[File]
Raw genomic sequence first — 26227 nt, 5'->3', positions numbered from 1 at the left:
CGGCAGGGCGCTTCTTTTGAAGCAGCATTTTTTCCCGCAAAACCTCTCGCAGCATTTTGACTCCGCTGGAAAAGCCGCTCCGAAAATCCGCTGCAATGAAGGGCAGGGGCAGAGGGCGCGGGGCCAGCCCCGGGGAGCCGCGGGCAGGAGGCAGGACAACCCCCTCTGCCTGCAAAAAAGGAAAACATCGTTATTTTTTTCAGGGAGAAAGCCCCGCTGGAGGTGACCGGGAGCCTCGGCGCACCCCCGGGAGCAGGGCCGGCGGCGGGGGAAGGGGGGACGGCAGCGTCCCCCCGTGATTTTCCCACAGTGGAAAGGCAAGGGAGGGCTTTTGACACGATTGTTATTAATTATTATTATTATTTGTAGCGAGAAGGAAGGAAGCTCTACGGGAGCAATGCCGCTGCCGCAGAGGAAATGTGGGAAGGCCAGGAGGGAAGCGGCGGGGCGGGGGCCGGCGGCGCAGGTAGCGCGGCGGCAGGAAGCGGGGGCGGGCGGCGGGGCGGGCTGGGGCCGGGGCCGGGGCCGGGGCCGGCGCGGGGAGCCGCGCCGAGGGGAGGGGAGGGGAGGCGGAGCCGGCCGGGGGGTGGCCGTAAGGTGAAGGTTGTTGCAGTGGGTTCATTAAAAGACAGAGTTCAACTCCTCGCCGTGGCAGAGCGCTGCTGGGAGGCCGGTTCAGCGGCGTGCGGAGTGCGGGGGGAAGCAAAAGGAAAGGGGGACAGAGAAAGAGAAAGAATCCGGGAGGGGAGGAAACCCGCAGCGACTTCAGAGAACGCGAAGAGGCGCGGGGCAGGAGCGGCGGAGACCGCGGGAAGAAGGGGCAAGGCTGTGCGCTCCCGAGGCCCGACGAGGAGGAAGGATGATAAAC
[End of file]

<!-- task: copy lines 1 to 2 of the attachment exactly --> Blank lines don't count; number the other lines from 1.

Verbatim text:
Raw genomic sequence first — 26227 nt, 5'->3', positions numbered from 1 at the left:
CGGCAGGGCGCTTCTTTTGAAGCAGCATTTTTTCCCGCAAAACCTCTCGCAGCATTTTGACTCCGCTGGAAAAGCCGCTCCGAAAATCCGCTGCAATGAAGGGCAGGGGCAGAGGGCGCGGGGCCAGCCCCGGGGAGCCGCGGGCAGGAGGCAGGACAACCCCCTCTGCCTGCAAAAAAGGAAAACATCGTTATTTTTTTCAGGGAGAAAGCCCCGCTGGAGGTGACCGGGAGCCTCGGCGCACCCCCGGGAGCAGGGCCGGCGGCGGGGGAAGGGGGGACGGCAGCGTCCCCCCGTGATTTTCCCACAGTGGAAAGGCAAGGGAGGGCTTTTGACACGATTGTTATTAATTATTATTATTATTTGTAGCGAGAAGGAAGGAAGCTCTACGGGAGCAATGCCGCTGCCGCAGAGGAAATGTGGGAAGGCCAGGAGGGAAGCGGCGGGGCGGGGGCCGGCGGCGCAGGTAGCGCGGCGGCAGGAAGCGGGGGCGGGCGGCGGGGCGGGCTGGGGCCGGGGCCGGGGCCGGGGCCGGCGCGGGGAGCCGCGCCGAGGGGAGGGGAGGGGAGGCGGAGCCGGCCGGGGGGTGGCCGTAAGGTGAAGGTTGTTGCAGTGGGTTCATTAAAAGACAGAGTTCAACTCCTCGCCGTGGCAGAGCGCTGCTGGGAGGCCGGTTCAGCGGCGTGCGGAGTGCGGGGGGAAGCAAAAGGAAAGGGGGACAGAGAAAGAGAAAGAATCCGGGAGGGGAGGAAACCCGCAGCGACTTCAGAGAACGCGAAGAGGCGCGGGGCAGGAGCGGCGGAGACCGCGGGAAGAAGGGGCAAGGCTGTGCGCTCCCGAGGCCCGACGAGGAGGAAGGATGATAAAC